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Off topic: Translation Bloopers
Thread poster: Pnina
Pnina
Israel
Local time: 16:54
Italian to Hebrew
+ ...
Jun 24, 2006

Dear Translators,
Recently I gave a lecture on translation in a club of working mothers. I topped my lecture off with an amusing collection of translation bloopers that were based on misreading or misunderstanding of the source language. Would like to share with you my best one. (It demonstrates the importance of having a professional translator).
A new restaurant was opened in Jerusalem. Its owner wrote several menus in Hebrew and asked one of his acquanitances - a young lady who came to Israel from the USA as a new immigrant - to translate them into English. One of the items in the breakfast menu was croissant. The Hebrew word for this French pastry is saharon, but most Israelis are used to call it croissant. So in the breakfast menu the word croissant was written in Hebrew characters. The young lady read this transliteration and translated it into English as kerosene...


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NancyLynn
Canada
Local time: 09:54
Member (2002)
French to English
+ ...
Moving this topic... Jun 24, 2006

...to the Lighter Side of T&I Forum.

Nancy


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Özden Arıkan  Identity Verified
Germany
Local time: 14:54
Member
English to Turkish
Can you beat this? Jun 26, 2006

The best blooper I ever know is "yüz numara", which is sometimes used for "restroom" in Turkish. The literal meaning is "number one hundred" (No. 100). Guess what? About a century ago, someone just misunderstood "sans numero" in spoken French

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Jack Doughty  Identity Verified
United Kingdom
Local time: 13:54
Member (2000)
Russian to English
+ ...
Russians in a hurry: bistro Jun 26, 2006

Definitions of bistro on the Web:

* Fr. A small restaurant, featuring simple fare, sometimes with entertainment.
www.hometravelagency.com/dictionary/ltrb.html

Well yes, but it originated after the Napoleonic Wars when there were Russian troops in Paris, often in a hurry to get served, so they would call out "Быстро!" ("Bystro"!) to the waiters, meaning "Quickly! Hurry up!". So a restaurant set up to satisfy them became know as a bistro, which at the time must have been the equivalent of what we call a "fast food joint". But bistros these days are not at all the same as fast food joints.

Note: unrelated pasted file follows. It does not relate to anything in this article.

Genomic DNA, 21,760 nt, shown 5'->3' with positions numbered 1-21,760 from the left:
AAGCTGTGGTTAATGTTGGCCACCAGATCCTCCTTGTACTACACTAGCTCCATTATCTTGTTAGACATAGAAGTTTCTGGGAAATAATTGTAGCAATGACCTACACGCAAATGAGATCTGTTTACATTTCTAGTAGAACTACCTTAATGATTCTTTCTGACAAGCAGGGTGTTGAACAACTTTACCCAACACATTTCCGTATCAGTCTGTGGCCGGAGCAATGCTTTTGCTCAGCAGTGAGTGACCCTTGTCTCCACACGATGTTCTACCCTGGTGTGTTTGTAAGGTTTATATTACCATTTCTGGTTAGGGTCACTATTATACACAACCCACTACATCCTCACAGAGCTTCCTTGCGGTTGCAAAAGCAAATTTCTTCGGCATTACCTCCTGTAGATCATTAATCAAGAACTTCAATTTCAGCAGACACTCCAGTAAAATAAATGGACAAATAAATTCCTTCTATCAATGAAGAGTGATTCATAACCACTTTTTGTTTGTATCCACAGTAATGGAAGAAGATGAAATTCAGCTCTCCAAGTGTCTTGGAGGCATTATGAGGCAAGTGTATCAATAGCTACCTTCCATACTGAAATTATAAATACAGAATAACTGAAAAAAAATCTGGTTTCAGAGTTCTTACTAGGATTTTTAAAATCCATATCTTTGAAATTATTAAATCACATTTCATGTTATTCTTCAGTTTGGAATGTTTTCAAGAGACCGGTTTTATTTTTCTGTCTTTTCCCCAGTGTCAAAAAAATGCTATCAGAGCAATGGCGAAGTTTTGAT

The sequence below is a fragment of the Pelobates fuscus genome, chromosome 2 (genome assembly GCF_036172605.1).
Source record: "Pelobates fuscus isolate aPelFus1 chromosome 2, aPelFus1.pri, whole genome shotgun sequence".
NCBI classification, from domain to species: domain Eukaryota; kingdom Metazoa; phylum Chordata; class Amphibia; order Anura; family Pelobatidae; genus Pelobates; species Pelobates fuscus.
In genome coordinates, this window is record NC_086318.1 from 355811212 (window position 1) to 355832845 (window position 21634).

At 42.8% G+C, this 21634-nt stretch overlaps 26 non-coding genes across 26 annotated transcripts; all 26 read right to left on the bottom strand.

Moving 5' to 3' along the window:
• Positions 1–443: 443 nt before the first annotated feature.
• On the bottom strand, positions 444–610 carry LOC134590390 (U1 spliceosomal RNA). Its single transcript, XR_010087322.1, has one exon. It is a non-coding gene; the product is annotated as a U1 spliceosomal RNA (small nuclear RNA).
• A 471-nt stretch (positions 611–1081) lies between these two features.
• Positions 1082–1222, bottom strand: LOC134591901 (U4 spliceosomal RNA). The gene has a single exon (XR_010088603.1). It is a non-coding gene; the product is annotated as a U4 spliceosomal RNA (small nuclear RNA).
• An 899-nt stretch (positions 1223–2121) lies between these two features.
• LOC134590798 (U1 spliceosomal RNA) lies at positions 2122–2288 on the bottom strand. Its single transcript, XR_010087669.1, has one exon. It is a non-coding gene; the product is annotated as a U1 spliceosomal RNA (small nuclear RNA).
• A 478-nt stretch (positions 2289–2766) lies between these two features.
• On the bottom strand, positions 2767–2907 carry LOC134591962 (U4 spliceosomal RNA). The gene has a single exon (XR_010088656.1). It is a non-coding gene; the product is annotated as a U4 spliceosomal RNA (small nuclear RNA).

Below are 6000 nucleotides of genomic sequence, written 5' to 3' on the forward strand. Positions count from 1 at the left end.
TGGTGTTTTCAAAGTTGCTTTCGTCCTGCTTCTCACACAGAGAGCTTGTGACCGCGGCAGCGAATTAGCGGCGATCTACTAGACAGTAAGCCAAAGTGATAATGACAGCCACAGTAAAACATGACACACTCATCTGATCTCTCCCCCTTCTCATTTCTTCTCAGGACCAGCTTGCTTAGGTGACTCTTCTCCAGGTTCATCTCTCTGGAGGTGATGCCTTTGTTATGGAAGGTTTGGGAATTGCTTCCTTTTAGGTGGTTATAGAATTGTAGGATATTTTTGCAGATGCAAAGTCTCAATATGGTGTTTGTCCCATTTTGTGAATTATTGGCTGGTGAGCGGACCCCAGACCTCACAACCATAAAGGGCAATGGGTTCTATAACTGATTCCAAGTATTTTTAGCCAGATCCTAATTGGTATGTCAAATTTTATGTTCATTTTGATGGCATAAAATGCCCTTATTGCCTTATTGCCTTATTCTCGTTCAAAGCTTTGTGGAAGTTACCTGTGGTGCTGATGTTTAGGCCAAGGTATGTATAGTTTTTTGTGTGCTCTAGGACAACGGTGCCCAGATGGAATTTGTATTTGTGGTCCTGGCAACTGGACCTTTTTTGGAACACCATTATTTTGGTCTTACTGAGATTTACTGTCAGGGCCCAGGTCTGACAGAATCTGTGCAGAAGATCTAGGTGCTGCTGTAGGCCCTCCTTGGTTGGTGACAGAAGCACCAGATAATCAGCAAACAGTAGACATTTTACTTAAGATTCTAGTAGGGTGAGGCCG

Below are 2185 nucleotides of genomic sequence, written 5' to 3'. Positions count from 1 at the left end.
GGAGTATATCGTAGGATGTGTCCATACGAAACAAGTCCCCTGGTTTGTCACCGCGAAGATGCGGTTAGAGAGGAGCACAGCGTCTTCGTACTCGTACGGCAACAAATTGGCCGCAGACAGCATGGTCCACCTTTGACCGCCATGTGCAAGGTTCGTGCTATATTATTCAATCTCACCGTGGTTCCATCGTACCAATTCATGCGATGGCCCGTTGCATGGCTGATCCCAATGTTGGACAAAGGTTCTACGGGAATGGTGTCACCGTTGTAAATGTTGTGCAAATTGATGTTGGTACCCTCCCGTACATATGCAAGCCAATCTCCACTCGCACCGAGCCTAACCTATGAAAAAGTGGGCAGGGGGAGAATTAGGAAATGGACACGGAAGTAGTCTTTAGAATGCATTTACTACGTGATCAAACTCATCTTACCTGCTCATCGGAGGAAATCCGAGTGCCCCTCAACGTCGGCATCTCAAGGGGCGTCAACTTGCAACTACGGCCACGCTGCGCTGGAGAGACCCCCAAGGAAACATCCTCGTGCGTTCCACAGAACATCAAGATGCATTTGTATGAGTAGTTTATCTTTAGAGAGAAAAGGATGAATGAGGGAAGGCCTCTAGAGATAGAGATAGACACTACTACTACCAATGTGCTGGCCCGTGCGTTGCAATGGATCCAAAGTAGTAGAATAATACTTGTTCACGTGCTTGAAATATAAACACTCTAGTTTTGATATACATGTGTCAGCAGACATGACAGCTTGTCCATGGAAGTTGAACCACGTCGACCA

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Pnina
Israel
Local time: 16:54
Italian to Hebrew
+ ...
TOPIC STARTER
Thank you for sharing Jun 28, 2006

Jack Doughty wrote:

Definitions of bistro on the Web:

* Fr. A small restaurant, featuring simple fare, sometimes with entertainment.
www.hometravelagency.com/dictionary/ltrb.html

Well yes, but it originated after the Napoleonic Wars when there were Russian troops in Paris, often in a hurry to get served, so they would call out "Быстро!" ("Bystro"!) to the waiters, meaning "Quickly! Hurry up!". So a restaurant set up to satisfy them became know as a bistro, which at the time must have been the equivalent of what we call a "fast food joint". But bistros these days are not at all the same as fast food joints.


Dear Jack,
Thank you for sharing this etymological fact. Have told it to my Russian neighbours (who came from Moscow to Jerusalem 9 years ago). They like it.


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xxxmegusto
Local time: 15:54
English to Greek
pajero/montero Jan 8, 2009

A Colombian translator friend told me the Mitsubishi Pajero had to have its name changed to Montero in the Spanish-speaking world because the word means 'wanker' in Spanish.

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